Last week in New York, I was the lone son of a British Methodist amid 1,800 Jews and people of other faiths at the Anti-Defamation League’s (ADL) annual Never Is Now conference on anti-Semitism. As the leader of the USC Shoah Foundation and a scholar of genocide and remembrance, I’ve spent much of my professional life in similar settings. But the crowd at the ADL conference stood apart in a key respect: It wasn’t bound by fear, but singularly focused on action.
Don’t get me wrong: Diaspora Jewry has many reasons to fear. Anti-Semitism is on the rise and is poised to get worse. Two recent reports confirm the alarming global trend. The first, by the ADL, found that more than 1 billion people worldwide harbor anti-Semitic attitudes. The second, “The New Anti-Semites” concludes that the boycott, divestment and sanctions (BDS) movement is the “main driver of Jew-hatred on campus.” It revealed more than 100 links between Palestinian terrorist groups and BDS organizations, and demonstrated how they work in concert to pursue their goal of delegitimizing the Jewish state.
We felt the lethal dimension of resurgent anti-Semitism most acutely a year ago at the Tree of Life synagogue in Pittsburgh, where 11 congregants were killed, including family members whom I interviewed at the conference. At the Chabad of Poway, where Lori Gilbert-Kaye was slain in cold blood during Shabbat services last spring, the loss of life would have been much higher but for a jammed semiautomatic weapon. This year’s hate crime figures in the U.S. show a doubling of anti-Semitic assaults and, on average, more than 150 anti-Semitic incidents per month, the third-highest year on record since tracking began in the 1970s.
Violent anti-Semitic tragedies rightfully command our attention. But political anti-Semitism — an insidious force that often simmers below the surface — also is rising. We see it in my native United Kingdom, where a sympathizer of known terrorist organizations such as Hamas leads the Labour party. We see it in the United States, where activists such as Linda Sarsour gain a national following as an advocate for women’s rights, and then use their bully pulpit to espouse anti-Semitic views and promote antisemitic fringe organizations.
Despite this backdrop of rising hate, I didn’t hear fear in New York. I heard realism, pragmatism and activism –– I heard the future.
Ruth Westheimer, 91, an author and former sex therapist and media personality who rarely speaks about her experiences in Nazi Germany, told a packed house that she is breaking her silence to ensure that young children learn for the future. Alice Greenwald, who worked at the U.S. Holocaust Memorial Museum for almost two decades and now directs the 9/11 Memorial & Museum, had a similar message. She said that listening carefully to our past is how we secure our values.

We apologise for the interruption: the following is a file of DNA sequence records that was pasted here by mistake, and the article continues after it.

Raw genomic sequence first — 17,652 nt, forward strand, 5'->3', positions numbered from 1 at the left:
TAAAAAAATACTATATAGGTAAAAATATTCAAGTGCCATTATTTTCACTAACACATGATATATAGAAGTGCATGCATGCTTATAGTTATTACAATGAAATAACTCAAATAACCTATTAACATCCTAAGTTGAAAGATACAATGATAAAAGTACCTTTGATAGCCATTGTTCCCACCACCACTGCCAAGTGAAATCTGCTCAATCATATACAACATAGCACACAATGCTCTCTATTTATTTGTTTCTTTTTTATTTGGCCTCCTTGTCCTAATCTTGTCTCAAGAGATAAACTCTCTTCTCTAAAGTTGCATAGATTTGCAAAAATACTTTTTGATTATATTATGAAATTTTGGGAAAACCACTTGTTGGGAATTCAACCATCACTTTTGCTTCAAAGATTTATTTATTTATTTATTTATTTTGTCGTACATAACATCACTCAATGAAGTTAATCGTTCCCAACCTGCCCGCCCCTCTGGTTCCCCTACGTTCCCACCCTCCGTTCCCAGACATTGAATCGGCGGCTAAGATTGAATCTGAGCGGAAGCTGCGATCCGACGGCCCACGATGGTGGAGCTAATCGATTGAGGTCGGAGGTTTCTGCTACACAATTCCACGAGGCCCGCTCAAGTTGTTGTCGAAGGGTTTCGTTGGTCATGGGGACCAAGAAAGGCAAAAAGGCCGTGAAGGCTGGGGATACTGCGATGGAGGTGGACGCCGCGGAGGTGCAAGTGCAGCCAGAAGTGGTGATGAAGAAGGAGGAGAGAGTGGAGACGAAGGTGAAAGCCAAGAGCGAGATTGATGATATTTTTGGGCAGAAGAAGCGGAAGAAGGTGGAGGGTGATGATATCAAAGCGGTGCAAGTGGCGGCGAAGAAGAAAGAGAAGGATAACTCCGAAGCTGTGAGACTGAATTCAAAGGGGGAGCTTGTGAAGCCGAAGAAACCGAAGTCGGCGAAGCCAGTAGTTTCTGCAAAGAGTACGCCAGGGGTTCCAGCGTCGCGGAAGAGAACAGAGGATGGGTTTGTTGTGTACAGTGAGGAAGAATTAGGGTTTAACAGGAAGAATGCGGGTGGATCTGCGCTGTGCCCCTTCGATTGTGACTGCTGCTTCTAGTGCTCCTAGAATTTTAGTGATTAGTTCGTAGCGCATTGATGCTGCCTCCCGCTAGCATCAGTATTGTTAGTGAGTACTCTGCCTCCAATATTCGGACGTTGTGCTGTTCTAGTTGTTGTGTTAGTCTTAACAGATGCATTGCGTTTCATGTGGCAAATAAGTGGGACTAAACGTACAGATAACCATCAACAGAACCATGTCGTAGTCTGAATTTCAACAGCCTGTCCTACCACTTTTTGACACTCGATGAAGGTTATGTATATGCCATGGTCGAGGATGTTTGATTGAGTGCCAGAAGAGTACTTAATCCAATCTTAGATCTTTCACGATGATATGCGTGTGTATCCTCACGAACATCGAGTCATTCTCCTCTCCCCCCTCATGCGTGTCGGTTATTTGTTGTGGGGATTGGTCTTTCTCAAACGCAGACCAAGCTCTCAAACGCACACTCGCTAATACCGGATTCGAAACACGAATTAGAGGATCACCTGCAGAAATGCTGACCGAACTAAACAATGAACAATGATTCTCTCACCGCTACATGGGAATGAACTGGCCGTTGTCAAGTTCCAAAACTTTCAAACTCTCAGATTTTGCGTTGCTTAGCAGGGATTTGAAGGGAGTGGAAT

So, too, believes Ivy Schamis, the schoolteacher from Marjory Stoneman Douglas High School in Parkland, Fla., who was teaching a class about the 1936 Berlin Olympics when the gunman entered her classroom last year. “We must not be afraid!” she said. “We must stand for who we are and stand together, from all walks of life.” Schamis has every reason to be afraid: She saw a swastika-emblazoned barrel of an AR-15-style assault rifle spray her classroom of more than 30 students, and watched two of them die. Yet she does not fear.
Schamis told me that her Holocaust class reconvened several weeks after the shooting. The students in her class now are survivors. “Was teaching the Holocaust traumatizing?” I asked her.
“On the contrary!” she replied, “We listened to the testimony of Jewish survivors who had lost every member of their family. We got perspective and healing.”
The conference’s honoree, comedian and actor Sacha Baron Cohen, who is more known for his character Borat than bravery, gave a rousing speech that took on the purveyors of half-truths and downright lies on the internet. Baron Cohen stood up for the principles of common decency, editorial standards and fair play. He was not defending the Jews; he was defending our civilization’s universal values.
I study what happened in the 1930s and how Jews reacted to Nazi persecution. European Jews were acutely aware of their circumstances. They felt the overwhelming threat and were actively working on solutions. But quite simply, it was too late. We do not live in the same time — although we should act as forcefully as if we did.
We live in a democracy; we have a free press, freedom of religion, and human rights, all of which we must use. After a Jewish cemetery was vandalized in Philadelphia in 2017, Holocaust survivor Naomi Adler told her grandchildren that when she was their age, she couldn’t go to the police or the media because both were enemies. She urged them to do both, and to never overlook the privilege of freedom.
We have much to fear but last week we set that aside and took the future into our own hands, which is precisely where our future belongs.
Stephen Smith is the Finci-Viterbi executive director of USC Shoah Foundation and UNESCO Chair on Genocide Education.